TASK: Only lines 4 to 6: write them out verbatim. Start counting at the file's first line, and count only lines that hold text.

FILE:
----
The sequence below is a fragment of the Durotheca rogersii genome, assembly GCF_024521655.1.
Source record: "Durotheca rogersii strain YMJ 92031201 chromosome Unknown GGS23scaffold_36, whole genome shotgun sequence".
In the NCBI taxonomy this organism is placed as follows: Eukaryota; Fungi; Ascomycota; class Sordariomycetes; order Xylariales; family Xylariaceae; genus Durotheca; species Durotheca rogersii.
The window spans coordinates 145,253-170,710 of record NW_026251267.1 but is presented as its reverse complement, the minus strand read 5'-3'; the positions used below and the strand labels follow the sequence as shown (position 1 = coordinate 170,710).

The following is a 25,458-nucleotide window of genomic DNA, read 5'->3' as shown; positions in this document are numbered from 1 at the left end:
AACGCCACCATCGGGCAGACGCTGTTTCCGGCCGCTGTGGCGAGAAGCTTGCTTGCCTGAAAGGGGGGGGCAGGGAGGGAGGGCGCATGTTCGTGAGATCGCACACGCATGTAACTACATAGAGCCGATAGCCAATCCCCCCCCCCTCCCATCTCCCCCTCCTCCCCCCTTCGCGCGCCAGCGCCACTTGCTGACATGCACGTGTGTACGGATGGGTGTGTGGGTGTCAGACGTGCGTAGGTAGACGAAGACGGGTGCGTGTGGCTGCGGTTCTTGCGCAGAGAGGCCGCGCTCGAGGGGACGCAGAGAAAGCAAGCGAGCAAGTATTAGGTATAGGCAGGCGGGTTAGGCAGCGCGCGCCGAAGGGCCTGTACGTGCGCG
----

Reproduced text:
The window spans coordinates 145,253-170,710 of record NW_026251267.1 but is presented as its reverse complement, the minus strand read 5'-3'; the positions used below and the strand labels follow the sequence as shown (position 1 = coordinate 170,710).

The following is a 25,458-nucleotide window of genomic DNA, read 5'->3' as shown; positions in this document are numbered from 1 at the left end:
AACGCCACCATCGGGCAGACGCTGTTTCCGGCCGCTGTGGCGAGAAGCTTGCTTGCCTGAAAGGGGGGGGCAGGGAGGGAGGGCGCATGTTCGTGAGATCGCACACGCATGTAACTACATAGAGCCGATAGCCAATCCCCCCCCCCTCCCATCTCCCCCTCCTCCCCCCTTCGCGCGCCAGCGCCACTTGCTGACATGCACGTGTGTACGGATGGGTGTGTGGGTGTCAGACGTGCGTAGGTAGACGAAGACGGGTGCGTGTGGCTGCGGTTCTTGCGCAGAGAGGCCGCGCTCGAGGGGACGCAGAGAAAGCAAGCGAGCAAGTATTAGGTATAGGCAGGCGGGTTAGGCAGCGCGCGCCGAAGGGCCTGTACGTGCGCG